What’s The Real Purpose Of Money?


There is an old rhyme once used in economics books.

Money is a matter of functions four: a medium, a measure, a standard, and a store.”

Three of these functions are clear.

A medium of exchange is what people use to pay for goods.

A measure means that money is a way of measuring economic value: the unit of account. Suppose a business has 100 units of money worth of assets at the start of the year. At the end of the year, it has 110 units. It has earned a profit of 10 units. Of course, this calculation is only meaningful if money measures value accurately.

Storing value is the flip side of this same coin. If someone holds 100 units of money for a year—or ten years—he should have the same amount of value at the end.

Let’s just say that it’s now clear why this old verse is no longer so popular in the textbooks favored by the monetary central planners. The dollar is terrible at holding its value, and they’d rather that people not be aware of this once-common bit of knowledge.

The fourth is the least well understood and is sometimes omitted from discussion entirely. And when it is mentioned, it’s often a confusing idea of paying for goods at a later date. For example, the Wikipedia entry for Standard of deferred payment says:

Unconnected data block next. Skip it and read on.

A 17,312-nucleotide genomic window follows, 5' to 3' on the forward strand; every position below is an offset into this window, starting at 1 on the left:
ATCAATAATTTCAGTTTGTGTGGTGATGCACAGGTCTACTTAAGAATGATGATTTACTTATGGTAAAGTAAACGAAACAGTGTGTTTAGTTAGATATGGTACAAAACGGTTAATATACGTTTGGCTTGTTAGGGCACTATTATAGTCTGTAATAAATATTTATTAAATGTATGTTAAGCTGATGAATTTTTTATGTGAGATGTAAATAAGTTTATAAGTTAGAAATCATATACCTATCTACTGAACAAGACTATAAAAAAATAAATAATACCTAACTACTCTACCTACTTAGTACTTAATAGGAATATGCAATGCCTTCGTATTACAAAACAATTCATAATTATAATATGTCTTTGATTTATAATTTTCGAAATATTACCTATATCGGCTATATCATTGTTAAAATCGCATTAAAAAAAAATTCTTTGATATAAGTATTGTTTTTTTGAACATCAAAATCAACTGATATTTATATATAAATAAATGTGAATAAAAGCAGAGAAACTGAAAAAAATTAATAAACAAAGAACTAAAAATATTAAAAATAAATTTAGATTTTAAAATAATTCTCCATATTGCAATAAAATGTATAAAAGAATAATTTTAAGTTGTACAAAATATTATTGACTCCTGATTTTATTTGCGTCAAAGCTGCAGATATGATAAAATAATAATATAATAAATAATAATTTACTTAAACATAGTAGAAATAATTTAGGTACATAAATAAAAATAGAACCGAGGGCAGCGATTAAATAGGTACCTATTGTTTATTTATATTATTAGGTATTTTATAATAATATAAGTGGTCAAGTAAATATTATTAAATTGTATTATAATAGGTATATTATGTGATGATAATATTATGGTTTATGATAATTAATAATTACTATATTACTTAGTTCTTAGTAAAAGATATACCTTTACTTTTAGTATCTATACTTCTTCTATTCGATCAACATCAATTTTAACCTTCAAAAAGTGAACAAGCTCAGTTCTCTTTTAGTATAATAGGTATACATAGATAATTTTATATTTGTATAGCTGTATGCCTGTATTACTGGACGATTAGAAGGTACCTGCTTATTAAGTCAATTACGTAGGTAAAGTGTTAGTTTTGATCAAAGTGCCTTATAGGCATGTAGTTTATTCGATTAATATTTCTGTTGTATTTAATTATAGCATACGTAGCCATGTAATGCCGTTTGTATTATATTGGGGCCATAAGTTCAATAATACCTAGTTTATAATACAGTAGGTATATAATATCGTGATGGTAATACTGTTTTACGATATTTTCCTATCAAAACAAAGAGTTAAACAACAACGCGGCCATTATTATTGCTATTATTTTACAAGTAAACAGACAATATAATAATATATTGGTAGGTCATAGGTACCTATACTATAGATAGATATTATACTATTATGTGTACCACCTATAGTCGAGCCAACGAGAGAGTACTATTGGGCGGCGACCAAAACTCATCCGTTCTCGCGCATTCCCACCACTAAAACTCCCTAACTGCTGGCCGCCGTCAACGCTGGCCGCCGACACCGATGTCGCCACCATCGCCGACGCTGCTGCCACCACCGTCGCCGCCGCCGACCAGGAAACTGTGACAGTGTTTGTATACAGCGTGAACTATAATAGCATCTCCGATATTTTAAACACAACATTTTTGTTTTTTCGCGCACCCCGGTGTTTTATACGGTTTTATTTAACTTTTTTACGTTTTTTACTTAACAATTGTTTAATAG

“In economics, the standard of deferred payment is a function of money. It is the function of money of being a widely accepted way to value a debt, thereby allowing goods and services to be acquired now and paid for in the future.[1]”

The citation is to a page of something called Encyclonomic Webpedia. The first heading is:

“Buy Now, Pay Later”

Many people have accepted the idea that consumption drives the economy (thus they accept the flawed concept of GDP as a measure of the economy). This spills onto their conception of money, they think is about buying consumer goods now, holding to buy consumer goods later, or getting consumer goods now but paying later.

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Disclaimer: The content in this article is provided as general information and for educational purposes only and should not be taken as investment advice. We do not guarantee the accuracy ...

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